Killing the Shootout

Cup Winning Penalty

As everyone but FIFA already knows, penalty shootouts are an appalling way to end a football match. They provide expedient finality; but they are distinctly unsatisfying. After watching France dominate Italy for the better part of 120 minutes (the 90 minutes of full-time, plus 30 minutes of extra-time), only shameless Italian partisans could have been happy to watch Italy lift the 2006 World Cup on the basis of a shootout.

FIFA has always argued that the game must end at some point, and that the players cannot run indefinitely. As anyone who has played 90 minutes of competitive football can attest, it is wonder that the players have anything at all left for even the first half of extra-time. Still, it seems absurd to decide a match based on a device that has absolutely nothing to do with the quality of the team play, or even with the match itself.

In 1993, FIFA implemented the “Golden Goal” to decide extra-time wins � a sudden death rule giving victory to the team that scored first. FIFA killed this device in 2004 when it felt that too many teams were hanging back, playing eleven-men-behind-the-ball defensive football, and attempting to see extra-time through to a scoreless end. The reason for this frustrating tactic, of course, was the looming presence of the shootout. If Germany were to have penalty shootouts with England, for example, Germany would win 100 times out of 100. What incentive would Germany have, in this example, to play a competitive extra-time, when pressing forward for a goal might expose them to a goal in counter-attack? (This example assumes that England are capable of putting together a credible counter-attack, an admittedly fantastic scenario. Humor me.) The problem wasn�t the golden goal rule itself; it was the failure to get rid of the penalty shootout.

When Sepp Blatter, President of FIFA, comes up with ideas to alter the game, they are usually cringe-worthy. (Anyone remember his suggestion to expand the goal size because goalkeepers were �getting bigger�?) But suddenly, he seems to have come to his senses. Yesterday, Mr. Blatter announced that FIFA will study the possibility of eliminating the shootout in time for the 2010 World Cup in South Africa. “When it comes to the World Cup final it is passion and when it goes to extra time it is a drama. But when it comes to penalty kicks it is a tragedy,” he waxed, only slightly botching the extended metaphor. For good measure, he followed up with a statement George W. Bush might be proud to have uttered: “Football is a team sport and penalties is not a team, it is the individual.” Anyway, I’m pretty sure he’s trying to say that the penalty shootout concept sucks.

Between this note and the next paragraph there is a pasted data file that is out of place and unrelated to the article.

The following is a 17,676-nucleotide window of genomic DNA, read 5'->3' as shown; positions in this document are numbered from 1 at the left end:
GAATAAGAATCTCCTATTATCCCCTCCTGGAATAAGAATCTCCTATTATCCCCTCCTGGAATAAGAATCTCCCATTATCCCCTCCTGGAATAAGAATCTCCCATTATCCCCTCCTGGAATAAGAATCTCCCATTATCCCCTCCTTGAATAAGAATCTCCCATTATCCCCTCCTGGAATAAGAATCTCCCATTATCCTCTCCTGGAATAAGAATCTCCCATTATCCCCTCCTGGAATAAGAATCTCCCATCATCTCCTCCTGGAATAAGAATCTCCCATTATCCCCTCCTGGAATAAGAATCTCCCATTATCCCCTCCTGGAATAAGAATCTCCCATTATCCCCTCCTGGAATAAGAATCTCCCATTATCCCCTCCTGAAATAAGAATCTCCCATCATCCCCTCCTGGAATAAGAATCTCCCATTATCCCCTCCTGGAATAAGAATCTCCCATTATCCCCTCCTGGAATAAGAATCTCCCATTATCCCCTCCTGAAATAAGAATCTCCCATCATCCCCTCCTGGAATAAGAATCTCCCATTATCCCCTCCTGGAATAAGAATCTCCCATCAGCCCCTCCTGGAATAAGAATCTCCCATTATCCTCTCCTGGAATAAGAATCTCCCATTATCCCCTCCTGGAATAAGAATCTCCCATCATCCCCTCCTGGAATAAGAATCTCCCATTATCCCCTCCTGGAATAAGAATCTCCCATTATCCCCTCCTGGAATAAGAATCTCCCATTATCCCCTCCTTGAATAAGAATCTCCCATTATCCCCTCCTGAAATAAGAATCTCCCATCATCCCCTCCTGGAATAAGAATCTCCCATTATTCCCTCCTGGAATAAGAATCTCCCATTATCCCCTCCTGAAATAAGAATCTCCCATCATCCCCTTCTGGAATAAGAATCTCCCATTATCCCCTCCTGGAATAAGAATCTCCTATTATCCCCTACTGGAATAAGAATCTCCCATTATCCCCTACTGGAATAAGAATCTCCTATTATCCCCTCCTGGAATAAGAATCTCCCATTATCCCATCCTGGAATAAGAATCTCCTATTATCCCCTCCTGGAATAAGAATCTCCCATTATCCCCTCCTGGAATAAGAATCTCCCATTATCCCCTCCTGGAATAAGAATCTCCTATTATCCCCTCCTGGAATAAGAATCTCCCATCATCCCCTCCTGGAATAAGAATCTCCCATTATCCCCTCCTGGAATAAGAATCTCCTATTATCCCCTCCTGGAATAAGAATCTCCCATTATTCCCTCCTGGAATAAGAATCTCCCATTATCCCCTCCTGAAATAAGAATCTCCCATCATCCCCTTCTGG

I don’t see why this issue has been so vexing for so long. There is an easy way to get rid of the penalty shootout, and allow tournament matches be played to conclusion without losing players to heart failure. FIFA need only look toward modifying its needlessly restrictive substitution rules.

According to the laws of the game, only three substitutions can be made in the course of a FIFA tournament match. It doesn’t matter whether these are made in the first minute of regulation time or the final minute of extra-time; three is all you get.

I would propose the rules be liberalized to allow additional substitution at the end of full-time. Let’s permit teams to swap two or three additional players in each 15 period of extra-time. The substitutes’ bench could also be expanded from its current size of seven players, which would allow teams to carry multiple goalkeepers but still put fresh legs in most of the outfield positions in the case of extreme marathons. New extra-time substitution rules might also allow players who have been previously replaced to rejoin the match.

More permissive extra-time substitution rules would not only allow important football matches to be decided by open-play, they would improve the quality of extra-time football by allowing teams to replace exhausted players with fresh ones.

And there is one more thing that FIFA could do: send off any players who collected yellow cards during the normal period of play. This would both open up the extra-time and promote fair-play by increasing the cost of committing a bookable foul. A yellow card shown during an extra-time period would not result in immediate ejection for the offender, but they would find themselves on the bench, with their team a player down, at the start of a subsequent extra-time period.

Do you like the golden goal rule? If so bring it back. If not, don’t. But by all means, lose the damn penalty shootout! It is really not that tough to do.

Fabien Brarthez

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1 Response to “Killing the Shootout”


  1. 1 ITALIANPRIDE 18 March 2007 at 1:15 am

    iN RESPONSE TO THE ABOVE BIASE COMMENTS LET ME SET THE RECORD STRAIGHT.

    I watched the entire game and excuse me France did NOT at all dominate Italy–it was Italy’s game from the opeing kickoff–even a blind person could know that !

    Brazil’s 1994 World Cup must be mentioned if kick offs are scuh a poor way to win a world cup–the biggest travesty wold have been if Italy lost the kick-offs–then suddenly people like you would have ranted and raved about how poorly Italy played. So to the “anti-Italian” mentality out there–don’t be sore losers.
    The fact thatthe Italians dominated evey team they played cannot be denied regardless of the final win by kick-off–as is usually the case, the dominant team that proved they are the best team got the victory and deservedly so.

    Forza Italia Viva Italia !!


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